The sweetness returned in Kurt's Apple Pie (16.8% alcohol), named after Michael's best friend, Kurt Demmer, and which is their best selling mead. It is made with honey, local apple cider, Madagascar-bourbon vanilla and Vietnamese cinnamon and tastes exactly like liquid apple pie. I can understand why this mead is so popular, as the compelling blend of flavors works very well together. It is not cloyingly sweet and would be a perfect accompaniment with dessert. Though the alcohol content is high, it is not reflected in the balanced taste so you should be wary that you don't drink too much. I highly recommend this mead.
The final mead was more unique, the Utopian (16.9% alcohol), which is aged in Sam Adams Utopian barrels, a rare and special beer. The Utopian is a single barrel release and each bottle is noted with the bottling date and number of cases produced. This is certainly an interesting and complex beverage, which does remind me of an artisan beer, though it did not appeal to my own preferences as I am not much of a beer guy. But I certainly appreciate the unique nature of this brew.
The meads intrigued me sufficiently that I want to visit Moonlight, tour the meadery and taste more of their portfolio.
Maine Mead Works, founded in 2007 and located in Portland, Maine, is owned by Ben Alexander and Carly Cope. They produce about nine different meads, using primarily locally sourced ingredients, including Aroostook County wildflower honey, Glendarragh Farms English lavender, Snell and Maxwell Farms strawberries and Heath Hill Farms elderberries. In collaboration with South African scholar Dr. Garth Cambray, they have also developed a state-of-the-art continuous fermentation system, availing themselves of modern technology to create a better mead. Their meads are known by the brand Honeymaker Meads.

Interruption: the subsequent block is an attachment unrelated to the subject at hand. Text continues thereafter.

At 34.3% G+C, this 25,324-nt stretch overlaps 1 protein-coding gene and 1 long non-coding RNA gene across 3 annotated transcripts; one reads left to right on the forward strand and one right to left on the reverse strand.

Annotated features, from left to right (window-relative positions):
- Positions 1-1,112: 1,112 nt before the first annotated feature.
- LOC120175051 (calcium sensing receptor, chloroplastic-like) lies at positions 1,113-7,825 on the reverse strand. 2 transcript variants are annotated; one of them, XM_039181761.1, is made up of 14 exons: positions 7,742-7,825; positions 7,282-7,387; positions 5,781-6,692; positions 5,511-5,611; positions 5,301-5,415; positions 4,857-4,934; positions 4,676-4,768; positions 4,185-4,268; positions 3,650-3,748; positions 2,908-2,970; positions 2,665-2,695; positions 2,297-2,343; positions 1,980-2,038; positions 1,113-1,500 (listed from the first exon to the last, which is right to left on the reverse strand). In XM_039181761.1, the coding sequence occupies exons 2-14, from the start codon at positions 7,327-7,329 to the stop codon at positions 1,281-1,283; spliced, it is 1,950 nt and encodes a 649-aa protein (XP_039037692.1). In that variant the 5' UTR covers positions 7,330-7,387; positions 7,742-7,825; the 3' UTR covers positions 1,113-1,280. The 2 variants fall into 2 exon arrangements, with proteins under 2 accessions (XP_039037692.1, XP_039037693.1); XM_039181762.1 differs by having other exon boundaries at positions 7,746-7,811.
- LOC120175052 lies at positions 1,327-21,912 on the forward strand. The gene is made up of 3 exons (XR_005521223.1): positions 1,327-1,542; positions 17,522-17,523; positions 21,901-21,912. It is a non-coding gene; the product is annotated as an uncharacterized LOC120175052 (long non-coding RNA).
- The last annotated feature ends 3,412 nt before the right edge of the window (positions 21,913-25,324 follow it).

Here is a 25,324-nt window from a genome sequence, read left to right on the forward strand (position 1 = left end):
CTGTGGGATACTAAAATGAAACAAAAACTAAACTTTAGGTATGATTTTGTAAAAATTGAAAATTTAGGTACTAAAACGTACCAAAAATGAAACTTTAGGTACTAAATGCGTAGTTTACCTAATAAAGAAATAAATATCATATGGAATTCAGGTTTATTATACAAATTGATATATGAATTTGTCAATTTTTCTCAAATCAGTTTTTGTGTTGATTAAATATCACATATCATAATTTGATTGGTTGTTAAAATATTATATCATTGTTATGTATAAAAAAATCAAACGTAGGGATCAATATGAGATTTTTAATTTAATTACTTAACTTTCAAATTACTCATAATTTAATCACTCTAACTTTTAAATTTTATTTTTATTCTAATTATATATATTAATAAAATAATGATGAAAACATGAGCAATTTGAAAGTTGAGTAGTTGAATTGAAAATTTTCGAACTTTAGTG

I first tasted their Honeymaker Dry Mead (12.5% alcohol) which is produced in small batches and is oak aged. It actually had a fairly complex taste, dry though with subtle honey notes, as well as touches of citrus (especially orange) and floral notes. A pleasing taste and I would recommend this mead. The Blueberry Mead (12.5% alcohol) reminds me more of a rosé wine with its light red hue, but it is made with organic wild blueberries. It had an appealing berry aroma and on the palate, the blueberry taste was pleasant, with a bit of tartness. It would be a fun summer wine. Lastly, I tasted the Lavender Mead (12.5% alcohol) which had a strong floral smell which came out dominant on the palate as well. I didn't care for the prominent lavender flavor, which is more a personal preference. All three of these meads are also gluten free. In addition, I would like to visit this meadery and taste more of their meads.
So, if you have not tasted mead before, give it a chance, especially if you live locally and can obtain meads from Moonlight Meadery or Maine Mead Works. With all of the diversity in mead styles and types, you will likely find something that appeals to your personal preferences. I know I will be exploring mead more in the future.